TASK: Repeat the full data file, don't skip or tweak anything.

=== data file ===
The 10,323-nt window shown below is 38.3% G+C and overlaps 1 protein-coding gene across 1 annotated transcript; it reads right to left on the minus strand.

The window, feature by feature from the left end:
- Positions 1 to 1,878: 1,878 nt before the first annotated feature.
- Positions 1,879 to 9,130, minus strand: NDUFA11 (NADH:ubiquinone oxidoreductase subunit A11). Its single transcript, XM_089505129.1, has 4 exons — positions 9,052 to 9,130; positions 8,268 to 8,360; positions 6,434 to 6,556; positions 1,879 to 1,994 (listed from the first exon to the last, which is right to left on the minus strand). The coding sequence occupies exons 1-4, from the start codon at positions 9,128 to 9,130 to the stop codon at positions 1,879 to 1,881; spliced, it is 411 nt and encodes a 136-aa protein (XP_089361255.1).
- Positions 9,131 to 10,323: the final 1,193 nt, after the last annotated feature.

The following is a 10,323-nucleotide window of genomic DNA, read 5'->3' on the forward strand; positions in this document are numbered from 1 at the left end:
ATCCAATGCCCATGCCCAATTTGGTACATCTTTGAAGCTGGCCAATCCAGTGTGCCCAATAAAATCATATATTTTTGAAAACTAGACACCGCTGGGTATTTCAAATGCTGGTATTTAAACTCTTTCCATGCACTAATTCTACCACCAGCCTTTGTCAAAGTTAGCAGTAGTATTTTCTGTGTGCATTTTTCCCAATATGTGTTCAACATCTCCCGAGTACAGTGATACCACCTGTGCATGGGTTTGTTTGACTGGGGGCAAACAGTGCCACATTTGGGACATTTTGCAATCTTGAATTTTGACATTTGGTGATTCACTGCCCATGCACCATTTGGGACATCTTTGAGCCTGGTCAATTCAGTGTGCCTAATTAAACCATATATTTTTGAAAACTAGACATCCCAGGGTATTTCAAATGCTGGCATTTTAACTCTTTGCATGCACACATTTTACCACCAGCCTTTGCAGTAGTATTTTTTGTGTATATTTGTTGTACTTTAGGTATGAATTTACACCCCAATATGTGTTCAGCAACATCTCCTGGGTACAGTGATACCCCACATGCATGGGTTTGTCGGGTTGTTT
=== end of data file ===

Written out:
The 10,323-nt window shown below is 38.3% G+C and overlaps 1 protein-coding gene across 1 annotated transcript; it reads right to left on the minus strand.

The window, feature by feature from the left end:
- Positions 1 to 1,878: 1,878 nt before the first annotated feature.
- Positions 1,879 to 9,130, minus strand: NDUFA11 (NADH:ubiquinone oxidoreductase subunit A11). Its single transcript, XM_089505129.1, has 4 exons — positions 9,052 to 9,130; positions 8,268 to 8,360; positions 6,434 to 6,556; positions 1,879 to 1,994 (listed from the first exon to the last, which is right to left on the minus strand). The coding sequence occupies exons 1-4, from the start codon at positions 9,128 to 9,130 to the stop codon at positions 1,879 to 1,881; spliced, it is 411 nt and encodes a 136-aa protein (XP_089361255.1).
- Positions 9,131 to 10,323: the final 1,193 nt, after the last annotated feature.

The following is a 10,323-nucleotide window of genomic DNA, read 5'->3' on the forward strand; positions in this document are numbered from 1 at the left end:
ATCCAATGCCCATGCCCAATTTGGTACATCTTTGAAGCTGGCCAATCCAGTGTGCCCAATAAAATCATATATTTTTGAAAACTAGACACCGCTGGGTATTTCAAATGCTGGTATTTAAACTCTTTCCATGCACTAATTCTACCACCAGCCTTTGTCAAAGTTAGCAGTAGTATTTTCTGTGTGCATTTTTCCCAATATGTGTTCAACATCTCCCGAGTACAGTGATACCACCTGTGCATGGGTTTGTTTGACTGGGGGCAAACAGTGCCACATTTGGGACATTTTGCAATCTTGAATTTTGACATTTGGTGATTCACTGCCCATGCACCATTTGGGACATCTTTGAGCCTGGTCAATTCAGTGTGCCTAATTAAACCATATATTTTTGAAAACTAGACATCCCAGGGTATTTCAAATGCTGGCATTTTAACTCTTTGCATGCACACATTTTACCACCAGCCTTTGCAGTAGTATTTTTTGTGTATATTTGTTGTACTTTAGGTATGAATTTACACCCCAATATGTGTTCAGCAACATCTCCTGGGTACAGTGATACCCCACATGCATGGGTTTGTCGGGTTGTTT